At approximately 15:20 EDT (19:20 UTC), the tornado touched down in Kinzua Bridge State Park, 1 mile (1.6 km) from the Kinzua Bridge. The tornado, classified as F1 on the Fujita scale, passed by the bridge and continued another 2.5 miles (4.0 km) before it lifted. It touched down again 2 miles (3 km) from Smethport and traveled another 3 miles (5 km) before finally dissipating. It was estimated to have been 1⁄3-mile (0.5 km) wide and it left a path 3.5 miles (5.6 km) long. The same storm also spawned an F3 tornado in nearby Potter County.
When the tornado touched down, the winds had increased to at least 94 miles per hour (151 km/h) and were coming from the east, perpendicular to the bridge, which ran north–south. An investigation determined that Towers 10 and 11 had collapsed first, in a westerly direction. Meanwhile, Towers 12 through 14 had actually been picked up off of their foundations, moved slightly to the northwest and set back down intact and upright, held together by only the railroad tracks on the bridge. Next towers four through nine collapsed to the west, twisting clockwise, as the tornado started to move northward. As it moved north, inflow winds came in from the south and caused Towers 12, 13, and 14 to finally collapse towards the north, twisting counterclockwise.
The failures were caused by the badly rusted base bolts holding the bases of the towers to concrete anchor blocks embedded into the ground. An investigation determined that the tornado had a wind speed of at least 94 miles per hour (151 km/h), which applied an estimated 90 short tons-force (800 kN) of lateral force against the bridge. The investigation also hypothesized that the whole structure oscillated laterally four to five times before fatigue started to cause the base bolts to fail. The towers fell intact in sections and suffered damage upon impact with the ground. The century-old bridge was destroyed in less than 30 seconds.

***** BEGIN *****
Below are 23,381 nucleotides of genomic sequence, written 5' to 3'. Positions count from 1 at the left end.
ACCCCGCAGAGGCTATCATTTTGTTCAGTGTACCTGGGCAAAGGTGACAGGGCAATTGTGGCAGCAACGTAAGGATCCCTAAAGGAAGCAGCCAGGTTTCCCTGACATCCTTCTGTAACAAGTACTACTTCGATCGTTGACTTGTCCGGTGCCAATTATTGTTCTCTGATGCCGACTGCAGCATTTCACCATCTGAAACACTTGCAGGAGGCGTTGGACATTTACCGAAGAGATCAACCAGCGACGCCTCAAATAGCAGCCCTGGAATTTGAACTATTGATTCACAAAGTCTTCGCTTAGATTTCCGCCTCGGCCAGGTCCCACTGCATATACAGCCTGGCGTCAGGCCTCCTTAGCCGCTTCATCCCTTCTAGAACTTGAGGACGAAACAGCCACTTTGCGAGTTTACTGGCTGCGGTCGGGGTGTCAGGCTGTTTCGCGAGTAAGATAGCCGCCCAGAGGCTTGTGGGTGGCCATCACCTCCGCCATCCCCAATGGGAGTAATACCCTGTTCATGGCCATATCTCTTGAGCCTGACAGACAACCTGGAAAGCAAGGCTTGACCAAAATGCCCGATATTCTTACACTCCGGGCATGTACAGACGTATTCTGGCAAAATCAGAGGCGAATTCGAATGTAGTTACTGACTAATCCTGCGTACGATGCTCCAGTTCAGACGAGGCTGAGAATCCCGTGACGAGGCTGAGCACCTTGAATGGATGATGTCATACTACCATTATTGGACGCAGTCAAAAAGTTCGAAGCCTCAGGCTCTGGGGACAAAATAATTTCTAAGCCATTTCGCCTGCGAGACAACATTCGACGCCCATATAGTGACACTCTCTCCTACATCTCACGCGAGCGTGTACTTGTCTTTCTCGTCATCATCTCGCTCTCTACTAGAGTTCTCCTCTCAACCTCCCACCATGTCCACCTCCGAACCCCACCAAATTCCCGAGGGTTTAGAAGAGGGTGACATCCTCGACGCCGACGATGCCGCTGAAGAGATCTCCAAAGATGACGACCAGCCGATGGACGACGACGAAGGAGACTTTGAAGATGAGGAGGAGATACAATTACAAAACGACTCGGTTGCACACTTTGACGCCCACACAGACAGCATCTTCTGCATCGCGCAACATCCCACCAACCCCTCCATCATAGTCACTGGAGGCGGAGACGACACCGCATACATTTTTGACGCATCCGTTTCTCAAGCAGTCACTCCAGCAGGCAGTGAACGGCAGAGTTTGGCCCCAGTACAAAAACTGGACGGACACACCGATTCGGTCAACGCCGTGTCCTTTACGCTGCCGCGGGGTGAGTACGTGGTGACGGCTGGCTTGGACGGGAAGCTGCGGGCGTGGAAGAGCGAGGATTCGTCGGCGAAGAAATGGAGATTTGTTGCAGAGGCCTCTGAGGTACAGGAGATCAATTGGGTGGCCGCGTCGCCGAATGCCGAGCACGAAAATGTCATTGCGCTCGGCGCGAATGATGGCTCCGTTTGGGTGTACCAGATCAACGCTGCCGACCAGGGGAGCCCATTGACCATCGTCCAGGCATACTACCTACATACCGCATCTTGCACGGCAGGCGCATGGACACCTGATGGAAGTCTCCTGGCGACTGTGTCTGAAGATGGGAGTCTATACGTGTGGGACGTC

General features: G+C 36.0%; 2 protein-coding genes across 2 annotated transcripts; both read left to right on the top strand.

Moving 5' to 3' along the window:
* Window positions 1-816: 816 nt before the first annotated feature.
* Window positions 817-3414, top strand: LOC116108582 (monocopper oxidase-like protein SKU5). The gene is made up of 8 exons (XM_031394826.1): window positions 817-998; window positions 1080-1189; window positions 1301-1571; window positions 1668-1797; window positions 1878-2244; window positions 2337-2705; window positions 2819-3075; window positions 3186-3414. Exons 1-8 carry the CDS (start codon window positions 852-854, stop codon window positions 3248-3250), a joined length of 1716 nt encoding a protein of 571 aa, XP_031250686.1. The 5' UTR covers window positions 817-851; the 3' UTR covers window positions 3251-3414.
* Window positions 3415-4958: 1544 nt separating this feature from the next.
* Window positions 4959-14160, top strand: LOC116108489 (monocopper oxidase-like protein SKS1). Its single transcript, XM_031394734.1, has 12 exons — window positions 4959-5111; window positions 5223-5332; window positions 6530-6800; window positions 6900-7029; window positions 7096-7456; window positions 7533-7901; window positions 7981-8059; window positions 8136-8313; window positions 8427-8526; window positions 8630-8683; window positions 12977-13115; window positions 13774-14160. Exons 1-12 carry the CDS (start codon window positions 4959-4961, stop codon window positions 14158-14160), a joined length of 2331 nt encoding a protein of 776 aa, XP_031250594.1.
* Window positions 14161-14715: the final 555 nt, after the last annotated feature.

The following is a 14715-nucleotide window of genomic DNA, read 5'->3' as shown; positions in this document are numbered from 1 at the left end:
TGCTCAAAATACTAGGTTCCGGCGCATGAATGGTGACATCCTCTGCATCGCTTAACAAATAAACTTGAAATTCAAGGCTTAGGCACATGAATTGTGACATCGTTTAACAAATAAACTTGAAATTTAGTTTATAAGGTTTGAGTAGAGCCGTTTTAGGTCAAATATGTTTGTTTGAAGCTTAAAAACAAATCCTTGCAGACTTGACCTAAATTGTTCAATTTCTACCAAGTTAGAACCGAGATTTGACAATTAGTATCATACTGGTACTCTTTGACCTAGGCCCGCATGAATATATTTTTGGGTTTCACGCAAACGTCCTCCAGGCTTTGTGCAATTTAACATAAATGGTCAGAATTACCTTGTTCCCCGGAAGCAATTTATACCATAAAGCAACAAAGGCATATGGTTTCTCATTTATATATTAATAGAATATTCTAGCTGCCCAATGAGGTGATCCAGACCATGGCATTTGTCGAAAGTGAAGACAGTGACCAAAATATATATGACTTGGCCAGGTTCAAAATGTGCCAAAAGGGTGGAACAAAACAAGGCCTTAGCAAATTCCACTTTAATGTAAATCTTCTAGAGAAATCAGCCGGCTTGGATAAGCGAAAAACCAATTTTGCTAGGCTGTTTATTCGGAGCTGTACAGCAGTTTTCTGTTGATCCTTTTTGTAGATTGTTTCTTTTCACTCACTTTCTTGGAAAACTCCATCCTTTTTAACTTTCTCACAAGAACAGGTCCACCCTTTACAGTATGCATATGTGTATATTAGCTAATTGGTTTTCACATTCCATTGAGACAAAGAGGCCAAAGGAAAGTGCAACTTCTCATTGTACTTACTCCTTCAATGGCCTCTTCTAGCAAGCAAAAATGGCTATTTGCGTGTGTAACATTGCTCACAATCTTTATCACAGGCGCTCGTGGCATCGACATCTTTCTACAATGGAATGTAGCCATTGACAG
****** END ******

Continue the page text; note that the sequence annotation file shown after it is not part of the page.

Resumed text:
The state decided not to rebuild the Kinzua Bridge, which would have cost an estimated $45 million. Instead, it was proposed that the ruins be used as a visitor attraction to show the forces of nature at work. Kinzua Bridge State Park had attracted 215,000 visitors annually before the bridge collapsed, and was chosen by the Pennsylvania Bureau of Parks for its list of “Twenty Must-See Pennsylvania State Parks”. The viaduct and its collapse were featured in the History Channel’s Life After People as an example of how corrosion and high winds would eventually lead to the collapse of any steel structure. The bridge was removed from the National Register of Historic Places on July 21, 2004.
The Knox and Kane Railroad was forced to suspend operations in October 2004 after a 75 percent decline in the number of passengers, possibly brought about by the collapse of the Kinzua Bridge. The Kovalchick Corporation bought the Knox and Kane’s tracks and all other property owned by the railroad, including the locomotives and rolling stock. The Kovalchick Corporation also owns the East Broad Top Railroad and was the company that owned the Kinzua Bridge before selling it to the state in 1963. The company disclosed plans in 2008 to remove the tracks and sell them for scrap. The right-of-way would then be used to establish a rail trail.
Pennsylvania released $700,000 to design repairs on the remaining towers and plan development of the new park facilities in June 2005. In late 2005, the Pennsylvania Department of Conservation and Natural Resources (DCNR) put forward an $8 million proposal for a new observation deck and visitors’ center, with plans to allow access to the bridge and a hiking trail giving views of the fallen towers. The Kinzua Sky Walk was opened on September 15, 2011 in a ribbon-cutting ceremony. The Sky Walk consists of a pedestrian walkway to an observation deck with a glass floor at the end of the bridge that allows views of the bridge and the valley directly below. The walkway cost $4.3 million to construct, but is estimated to bring in $11.5 million in tourism revenue for the region.